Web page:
Getting back on track in primary maths – tracking back to build up

Published: 18 May 2021

The task of getting children ‘back on track’ can sometimes feel a little overwhelming. However, I think it’s important to consider whether the way in which we do this is actually vastly different to what we would normally do.

Yes, tracking back needs to be carefully considered, taking into account any missed or shaky learning. Yes, we need to identify children’s starting points and build from a place of security. And yes, we need to use our assessment for learning to react in the moment and inform planning going forward. Hasn’t this always been what a good teacher does?

This Year 5 teacher from Bedwell Primary School, Herts, shares his journey with HfL Back on Track so far…

As a Year 5 teacher with a very challenging cohort, including many children with SEND, the “building from” column in the Back on Track planning was crucial. Through using this and with support from a Teaching and Learning Adviser, we have been able to consider how to secure learning and enable children to become more independent. I had noticed that pupils were often able to remember (or half-remember) formal written strategies and we used this as a starting point.

Through knowing the key priorities, we were able to plan a sequence of learning to focus on gaps in conceptual understanding and to connect representations, allowing application of knowledge.

We built in very small steps and considered the focus of learning at each point, securing gaps wherever possible.  When we built up from Year 3 learning about written subtraction (3LS9), we particularly focused on:

1. Developing a more secure part whole understanding

We explicitly and repeatedly connected the parts of the formal subtraction calculation to part whole models such as cherry diagrams and bar models.

2. Developing a better understanding of the base 10 number system: the equality of 1 ten and 10 ones and 1 hundred and 10 tens

We used the games and language frames to focus on seeing and understanding what was happening at the regroup.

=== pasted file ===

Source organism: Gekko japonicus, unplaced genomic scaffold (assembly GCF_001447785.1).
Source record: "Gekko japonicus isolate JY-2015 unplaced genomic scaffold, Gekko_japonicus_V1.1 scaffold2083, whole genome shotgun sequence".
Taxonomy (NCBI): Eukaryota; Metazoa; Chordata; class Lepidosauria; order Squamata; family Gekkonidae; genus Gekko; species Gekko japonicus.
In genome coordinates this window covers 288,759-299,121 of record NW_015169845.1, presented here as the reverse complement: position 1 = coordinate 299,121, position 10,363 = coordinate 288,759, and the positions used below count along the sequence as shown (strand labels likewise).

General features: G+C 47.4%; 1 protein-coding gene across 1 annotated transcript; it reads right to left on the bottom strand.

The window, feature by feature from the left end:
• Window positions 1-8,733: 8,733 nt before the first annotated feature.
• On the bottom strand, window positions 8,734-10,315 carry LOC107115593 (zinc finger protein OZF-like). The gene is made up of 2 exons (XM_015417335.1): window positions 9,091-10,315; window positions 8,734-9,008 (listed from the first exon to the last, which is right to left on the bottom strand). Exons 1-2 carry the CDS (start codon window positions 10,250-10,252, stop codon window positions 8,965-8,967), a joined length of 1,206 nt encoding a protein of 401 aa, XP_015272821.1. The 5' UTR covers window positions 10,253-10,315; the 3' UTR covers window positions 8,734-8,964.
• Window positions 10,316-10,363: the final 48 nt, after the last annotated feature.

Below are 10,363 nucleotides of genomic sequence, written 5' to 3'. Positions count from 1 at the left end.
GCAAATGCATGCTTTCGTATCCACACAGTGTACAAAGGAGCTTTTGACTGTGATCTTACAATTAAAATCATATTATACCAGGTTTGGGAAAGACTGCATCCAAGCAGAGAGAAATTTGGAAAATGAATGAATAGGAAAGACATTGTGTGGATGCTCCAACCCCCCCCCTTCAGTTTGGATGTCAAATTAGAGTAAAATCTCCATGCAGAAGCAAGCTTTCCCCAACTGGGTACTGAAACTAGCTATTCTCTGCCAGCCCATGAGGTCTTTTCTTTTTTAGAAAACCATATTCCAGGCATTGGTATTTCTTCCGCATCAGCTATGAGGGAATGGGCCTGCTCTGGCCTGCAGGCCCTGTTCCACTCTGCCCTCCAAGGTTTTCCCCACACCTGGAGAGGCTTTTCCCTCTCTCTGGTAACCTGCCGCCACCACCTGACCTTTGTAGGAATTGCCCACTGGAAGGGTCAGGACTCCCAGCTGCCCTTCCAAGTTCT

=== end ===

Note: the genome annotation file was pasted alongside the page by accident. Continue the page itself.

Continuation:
And we evaluated when we would need to regroup by considering the numbers involved carefully.  Children were encouraged to keep asking themselves, “do we need to regroup?”

3. Developing explicit connections between models of subtraction and language

We used precise language to describe the part whole model and also thought about extracting and completing the appropriate calculation from worded problems.

By the end of the sequence, pupils were much more secure in their understanding of formal written subtraction and especially what was happening at the regroup and hopefully will be therefore more likely to retain this understanding.

In addition, key gaps around place value and part whole understanding have been addressed. These are key not only to this learning but more widely across mathematics. Pupils have become more able to work independently and connect representations, now making more secure links to the language of subtraction, allowing greater application.

In planning our next sequence, we saw how we were able to continue to build on securing these key areas. We also planned fluency sessions to support retention and further connections from what we had achieved so far. I feel like we are making real progress and the children are feeling it too!

There’s a powerful message here about knowing your children, knowing their gaps and knowing the maths… to track right back as far as is needed to build from a place of security. Thank you to Bedwell Primary School for sharing.

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